Dr. Umme Bilkis Ahmed
It is an annual awareness day on May 28 to highlight the importance of good menstrual hygiene management worldwide.
The significance of this awareness is to break the taboos surrounding menstruation and to raise awareness of the importance of good menstrual hygiene management.
Why on 28th May?
May is the 5th month of the year and the average length of menstruation is 5 days every month. Also the menstrual cycle average is 28 days, hence menstrual hygiene Day is observed on the 28th day of the month of May every year.
It was initiated by German-based NGO WASH United in 2014.
What is Menstruation?
Menstruation is the visible cyclic process in which the uterus sheds blood and tissue through vagina following invisible interplay of hormones mainly through hypothalamo-pituitary-ovarian axis. This is a natural healthy process for girls and women of reproductive age. This is as normal as breathing.
The duration of menstruation is about 4 to 5 days and the amount of blood loss is estimated to be 20-80 ml with an average of 35 ml. Nearly 70% of total menstrual blood loss occurs in the first two days.
Once the menstruation starts, it continues cyclically at intervals of (21 to 35) days with a mean of 28 days.
The first menstruation (menarche) occurs between 11 to 15 years of age with a mean of 13 years. It is more closely related to bone age than to chronological age. For the past couple of decades, the age of menarche has been gradually declining with the improvement of nutrition and environmental conditions. Ultimately it ceases between the age 45 to 50 when menopause sets in.
Menstruation- a human right
Human rights are moral principles or norms for certain standards of human behaviour. Human rights are the rights inherent to all human beings regardless the race, sex, nationality, ethnicity, language, religion or any other status. Menstruation is intrinsically related to human dignity. Gender inequality, extreme poverty, humanitarian crisis and harmful traditions can all turn menstruation into a time of deprivation and stigma which can undermine their enjoyment of fundamental human rights. This is also applicable for transgender individuals who menstruate.
It’s a matter of deprivation from basic human rights like “the right to health”, “the right to education”, “the right to work”, “the right to non-discrimination and gender equality”, “the right to water and sanitation” during menstruation.
In many places around the world, menarche is believe to be an indication that girls are ready for marriage or sexual activity. This leaves girls vulnerable to a host of abuses, including child marriage and sexual violence.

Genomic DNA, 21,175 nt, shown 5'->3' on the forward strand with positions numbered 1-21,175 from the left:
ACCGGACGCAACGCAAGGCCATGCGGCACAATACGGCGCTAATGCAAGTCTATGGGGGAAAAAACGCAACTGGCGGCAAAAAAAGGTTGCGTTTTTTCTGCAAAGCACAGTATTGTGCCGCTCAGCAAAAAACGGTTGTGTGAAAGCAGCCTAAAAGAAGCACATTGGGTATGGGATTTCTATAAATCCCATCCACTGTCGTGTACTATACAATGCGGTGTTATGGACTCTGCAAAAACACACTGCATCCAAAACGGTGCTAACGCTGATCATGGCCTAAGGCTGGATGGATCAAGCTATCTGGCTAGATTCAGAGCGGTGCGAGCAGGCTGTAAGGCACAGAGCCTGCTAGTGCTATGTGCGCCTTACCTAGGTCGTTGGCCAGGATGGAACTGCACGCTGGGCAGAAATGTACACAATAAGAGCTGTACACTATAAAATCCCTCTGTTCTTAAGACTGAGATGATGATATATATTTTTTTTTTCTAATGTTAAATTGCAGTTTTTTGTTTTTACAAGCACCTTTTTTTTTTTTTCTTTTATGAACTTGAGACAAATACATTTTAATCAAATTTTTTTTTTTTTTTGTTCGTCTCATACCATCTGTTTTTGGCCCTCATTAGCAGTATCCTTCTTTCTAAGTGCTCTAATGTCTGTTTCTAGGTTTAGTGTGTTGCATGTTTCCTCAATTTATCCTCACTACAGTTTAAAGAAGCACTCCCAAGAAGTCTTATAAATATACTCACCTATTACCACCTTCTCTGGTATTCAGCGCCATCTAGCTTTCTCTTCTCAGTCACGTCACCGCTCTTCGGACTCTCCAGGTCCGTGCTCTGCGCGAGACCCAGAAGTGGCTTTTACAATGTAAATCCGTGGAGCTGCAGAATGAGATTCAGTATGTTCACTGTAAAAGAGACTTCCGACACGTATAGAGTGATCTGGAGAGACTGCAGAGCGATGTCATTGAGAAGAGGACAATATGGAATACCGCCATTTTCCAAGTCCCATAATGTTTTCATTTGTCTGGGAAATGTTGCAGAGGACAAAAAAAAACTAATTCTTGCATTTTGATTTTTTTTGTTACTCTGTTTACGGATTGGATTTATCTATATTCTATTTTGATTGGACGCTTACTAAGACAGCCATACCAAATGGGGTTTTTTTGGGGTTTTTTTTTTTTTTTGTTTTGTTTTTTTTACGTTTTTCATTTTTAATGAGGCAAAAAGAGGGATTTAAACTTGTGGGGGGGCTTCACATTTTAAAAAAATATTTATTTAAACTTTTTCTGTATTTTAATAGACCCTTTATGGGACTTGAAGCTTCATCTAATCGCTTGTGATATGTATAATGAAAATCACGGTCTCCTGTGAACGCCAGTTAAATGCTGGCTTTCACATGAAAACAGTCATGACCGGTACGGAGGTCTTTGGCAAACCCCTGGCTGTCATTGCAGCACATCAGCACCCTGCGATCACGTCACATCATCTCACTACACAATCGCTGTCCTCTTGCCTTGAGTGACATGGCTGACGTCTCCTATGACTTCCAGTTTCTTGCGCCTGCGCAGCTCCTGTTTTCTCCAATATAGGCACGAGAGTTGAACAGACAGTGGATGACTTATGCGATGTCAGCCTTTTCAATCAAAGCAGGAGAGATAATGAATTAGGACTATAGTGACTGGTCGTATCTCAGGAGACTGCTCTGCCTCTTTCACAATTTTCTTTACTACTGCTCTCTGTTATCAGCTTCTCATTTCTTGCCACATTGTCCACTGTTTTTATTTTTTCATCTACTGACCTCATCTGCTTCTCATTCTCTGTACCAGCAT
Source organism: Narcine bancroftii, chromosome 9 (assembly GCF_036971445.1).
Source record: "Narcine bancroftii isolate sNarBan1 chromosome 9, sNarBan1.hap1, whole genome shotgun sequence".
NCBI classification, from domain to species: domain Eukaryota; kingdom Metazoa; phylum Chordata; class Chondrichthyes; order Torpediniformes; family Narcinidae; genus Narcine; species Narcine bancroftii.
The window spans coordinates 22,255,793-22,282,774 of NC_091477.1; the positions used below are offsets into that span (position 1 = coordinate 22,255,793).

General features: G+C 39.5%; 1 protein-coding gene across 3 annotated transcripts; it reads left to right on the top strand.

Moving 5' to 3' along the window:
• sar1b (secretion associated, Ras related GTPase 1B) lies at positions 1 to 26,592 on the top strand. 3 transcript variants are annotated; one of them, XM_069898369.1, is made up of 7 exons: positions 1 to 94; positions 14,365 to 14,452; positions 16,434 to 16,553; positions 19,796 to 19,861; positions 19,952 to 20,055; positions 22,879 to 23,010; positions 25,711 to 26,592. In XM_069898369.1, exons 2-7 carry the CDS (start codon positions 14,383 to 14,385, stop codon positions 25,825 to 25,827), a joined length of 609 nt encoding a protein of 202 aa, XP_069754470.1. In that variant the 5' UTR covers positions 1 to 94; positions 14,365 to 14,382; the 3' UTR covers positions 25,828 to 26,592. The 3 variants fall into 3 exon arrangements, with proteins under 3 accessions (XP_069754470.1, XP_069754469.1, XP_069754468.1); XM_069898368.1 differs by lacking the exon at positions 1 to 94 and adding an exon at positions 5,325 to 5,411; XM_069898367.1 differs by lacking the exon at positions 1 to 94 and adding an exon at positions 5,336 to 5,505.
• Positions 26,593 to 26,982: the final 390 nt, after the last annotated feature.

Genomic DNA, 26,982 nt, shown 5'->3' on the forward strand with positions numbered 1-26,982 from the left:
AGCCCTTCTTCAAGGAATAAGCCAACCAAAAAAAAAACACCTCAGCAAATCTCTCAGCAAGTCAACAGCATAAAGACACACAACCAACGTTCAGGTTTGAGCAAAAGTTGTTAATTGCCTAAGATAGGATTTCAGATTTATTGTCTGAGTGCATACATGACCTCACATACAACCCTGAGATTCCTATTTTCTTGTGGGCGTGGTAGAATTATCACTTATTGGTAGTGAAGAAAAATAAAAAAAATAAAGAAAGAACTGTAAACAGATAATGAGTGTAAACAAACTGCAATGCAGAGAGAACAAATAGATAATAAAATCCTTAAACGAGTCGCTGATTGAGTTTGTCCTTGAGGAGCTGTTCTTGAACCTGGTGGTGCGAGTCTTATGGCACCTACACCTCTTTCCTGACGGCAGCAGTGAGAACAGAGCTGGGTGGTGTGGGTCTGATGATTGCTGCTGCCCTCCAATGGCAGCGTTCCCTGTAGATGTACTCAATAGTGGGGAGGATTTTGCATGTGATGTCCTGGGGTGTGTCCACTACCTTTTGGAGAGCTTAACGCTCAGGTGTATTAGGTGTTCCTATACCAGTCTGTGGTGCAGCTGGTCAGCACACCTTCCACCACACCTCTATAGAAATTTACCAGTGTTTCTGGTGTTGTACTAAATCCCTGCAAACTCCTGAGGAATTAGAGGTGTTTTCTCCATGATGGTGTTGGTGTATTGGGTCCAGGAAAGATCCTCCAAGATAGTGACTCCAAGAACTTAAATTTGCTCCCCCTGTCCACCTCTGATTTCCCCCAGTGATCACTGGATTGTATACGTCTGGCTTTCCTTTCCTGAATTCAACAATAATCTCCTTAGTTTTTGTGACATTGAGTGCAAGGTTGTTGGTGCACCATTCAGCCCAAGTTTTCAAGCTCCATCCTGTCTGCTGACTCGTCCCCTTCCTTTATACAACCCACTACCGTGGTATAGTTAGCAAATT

In the last few years, however, menstrual health and hygiene management have become topics of conversation among girls’ advocates, education experts, humanitarian professionals, human rights and global development specialists.
Only less than 18 percent of Indian women use sanitary pads.
The latest National Family and Health Survey found that 58 per cent of young Indian women (15-24 years) use a hygienic method of protection (mostly sanitary pads), a significant increase from the 12 percent using pads in 2010.
More than 77 percent of menstruating girls and women in India use an old cloth, which is often reused, dried leaves and husk sand during periods.
Theme of this year
“To create a world where no women or girls is held back because they menstruate,by 2030” is the theme of the World Menstrual Hygiene Day 2022.
This means a world where every girl or woman is empowered to manage her menstruation safely, hygienically, with confidence and without shame.
The 2022 campaign will use the #WeAreCommitted hashtag to create awareness globally regarding menstrual hygiene.
The vision is to create a world where-
- Everyone has the access to and can afford the menstrual product of their choice.
- Period stigma and social discrimination is history.
- Everyone has basic information about menstruation, including men and boys.
- Everyone can access period-friendly water, sanitation and hygiene facilities anywhere in the world.
In 2018, after months of campaigning the tax on the sanitary pads in India was removed, which was set at 12% under the Goods and Services Act.
Poor menstrual hygiene management can have a significant negative influence on both physical and mental health. Here are a few things to remember during the menstrual cycle to keep menstrual hygiene in good shape.
- Changing the sanitary pad/tampon every 4 to 6 hourly.
- Cleaning the vaginal area thoroughly at least twice daily. Don’t over wash or over use the vaginal wash products which may alter the vaginal pH balance making you more vulnerable to yeast infections and bacterial vaginosis.
- Keep a record of your menstruation.
- Do not use scented products.
- Proper disposal of used sanitary products. Wrap properly before discarding the used sanitary pad to ensure the smell and infection are contained. Do not flush the pad or tampon in the toilet since they’re capable of forming a block. Wash your hands after changing sanitary pads.
- Wear light weight, breathable undergarments.
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